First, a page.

French Prime Minister Édouard Philippe announced Tuesday that the government is suspending a controversial gas tax that roiled the country in widespread violence and chaos.
The government proposed a slew of new carbon taxes designed to wean consumers off fossil fuels and transfer to electric cars. But the price hikes triggered a wave of unrest unseen in recent decades.
Tuesday’s announcement represents a major reversal for President Emmanuel Macron’ government, which initially stood its ground. Critics are accusing the president of being out of touch with the plight of normal French citizens
French riot police closed popular tourist areas and fired tear gas as they tried to quell the chaos in the streets. At least 110 people were injured while protesters associated with the grassroots-driven demonstrations clashed with authorities and vandalized the Arc de Triomphe.
Paris police said at least 110 people over the weekend, including 20 police officers, were injured in the violent protests, which originated Saturday morning near the Arc de Triomphe and continued into the night.
The so-called Yellow Vest protests are unusual as none of them were sanctioned by the country’s powerful unions or politicians – and they are comprised of a mixture of right-wing and left-wing populist elements. None of this strife bodes well for Macron, whose approval rating is at dangerously low levels.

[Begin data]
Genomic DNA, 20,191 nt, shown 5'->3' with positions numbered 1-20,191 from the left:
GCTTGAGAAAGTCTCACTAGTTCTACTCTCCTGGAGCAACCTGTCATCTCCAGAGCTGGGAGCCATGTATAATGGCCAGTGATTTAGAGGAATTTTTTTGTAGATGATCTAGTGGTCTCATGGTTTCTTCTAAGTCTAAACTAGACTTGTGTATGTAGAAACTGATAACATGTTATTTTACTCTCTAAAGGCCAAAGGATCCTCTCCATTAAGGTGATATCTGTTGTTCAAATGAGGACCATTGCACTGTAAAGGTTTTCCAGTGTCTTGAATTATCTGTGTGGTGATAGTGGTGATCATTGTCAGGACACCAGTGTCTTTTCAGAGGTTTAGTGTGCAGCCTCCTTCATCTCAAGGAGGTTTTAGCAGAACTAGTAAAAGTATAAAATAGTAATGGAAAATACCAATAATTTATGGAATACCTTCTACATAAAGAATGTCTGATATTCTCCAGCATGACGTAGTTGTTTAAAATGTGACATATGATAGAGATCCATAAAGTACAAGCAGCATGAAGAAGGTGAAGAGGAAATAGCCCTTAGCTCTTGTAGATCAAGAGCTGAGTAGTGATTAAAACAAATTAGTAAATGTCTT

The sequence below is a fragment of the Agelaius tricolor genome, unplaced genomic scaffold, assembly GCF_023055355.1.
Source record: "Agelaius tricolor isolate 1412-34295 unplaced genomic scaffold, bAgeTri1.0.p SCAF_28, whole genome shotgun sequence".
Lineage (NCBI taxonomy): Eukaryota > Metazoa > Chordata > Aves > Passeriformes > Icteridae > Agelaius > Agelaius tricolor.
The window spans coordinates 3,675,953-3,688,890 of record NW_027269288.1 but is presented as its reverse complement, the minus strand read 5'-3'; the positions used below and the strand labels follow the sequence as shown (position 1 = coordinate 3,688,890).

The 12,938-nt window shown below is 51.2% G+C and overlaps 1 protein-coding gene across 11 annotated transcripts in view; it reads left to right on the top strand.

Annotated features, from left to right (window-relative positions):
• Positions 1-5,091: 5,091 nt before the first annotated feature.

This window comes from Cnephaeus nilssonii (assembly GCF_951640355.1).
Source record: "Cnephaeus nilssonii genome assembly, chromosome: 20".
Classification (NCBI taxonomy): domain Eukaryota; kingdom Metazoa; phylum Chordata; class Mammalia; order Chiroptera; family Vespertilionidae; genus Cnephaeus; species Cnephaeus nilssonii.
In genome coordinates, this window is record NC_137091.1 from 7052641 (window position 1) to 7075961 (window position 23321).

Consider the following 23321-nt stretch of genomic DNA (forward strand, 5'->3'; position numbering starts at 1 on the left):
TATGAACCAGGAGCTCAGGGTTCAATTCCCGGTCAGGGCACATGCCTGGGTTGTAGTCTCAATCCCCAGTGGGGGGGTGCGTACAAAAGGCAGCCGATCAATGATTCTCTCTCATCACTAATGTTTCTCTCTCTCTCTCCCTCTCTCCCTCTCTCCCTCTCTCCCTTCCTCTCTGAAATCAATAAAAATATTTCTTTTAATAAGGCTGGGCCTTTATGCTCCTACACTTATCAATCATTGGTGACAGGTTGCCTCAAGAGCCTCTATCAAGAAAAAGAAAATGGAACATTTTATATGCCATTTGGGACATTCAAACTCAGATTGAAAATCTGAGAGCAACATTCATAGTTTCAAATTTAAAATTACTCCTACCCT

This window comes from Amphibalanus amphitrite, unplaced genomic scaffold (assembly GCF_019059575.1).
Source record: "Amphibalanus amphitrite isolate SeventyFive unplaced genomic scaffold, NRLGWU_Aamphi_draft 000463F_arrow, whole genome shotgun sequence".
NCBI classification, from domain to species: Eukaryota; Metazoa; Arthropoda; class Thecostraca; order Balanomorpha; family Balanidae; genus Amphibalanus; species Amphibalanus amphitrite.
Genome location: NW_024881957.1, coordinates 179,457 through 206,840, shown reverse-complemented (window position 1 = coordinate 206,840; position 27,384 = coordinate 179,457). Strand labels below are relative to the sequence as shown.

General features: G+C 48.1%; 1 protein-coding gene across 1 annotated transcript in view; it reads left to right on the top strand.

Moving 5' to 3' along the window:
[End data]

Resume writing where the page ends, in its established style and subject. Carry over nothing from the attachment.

Only 26 percent of French people say they have confidence in the embattled president, according to a poll from Kantar Public, which surveyed 1,000 people in October. Macron’s approval ratings are below those of former French Preside
Much of the turmoil came after Macron enacted sky-high gas taxes to tackle what he believes could doom humanity within the next decade: global warming. But many French citizens see them as an example of the French president’s inability to understand the plight of the country’s working class.
The price of gas rose in January by 7.6 cents per liter in France and the price of diesel by 3.84 cents. To put that into perspective, 3.8 liters of fuel is equivalent to about 1 gallon of gasoline in the U.S. Europe is on the warpath against gas-powered vehicles.
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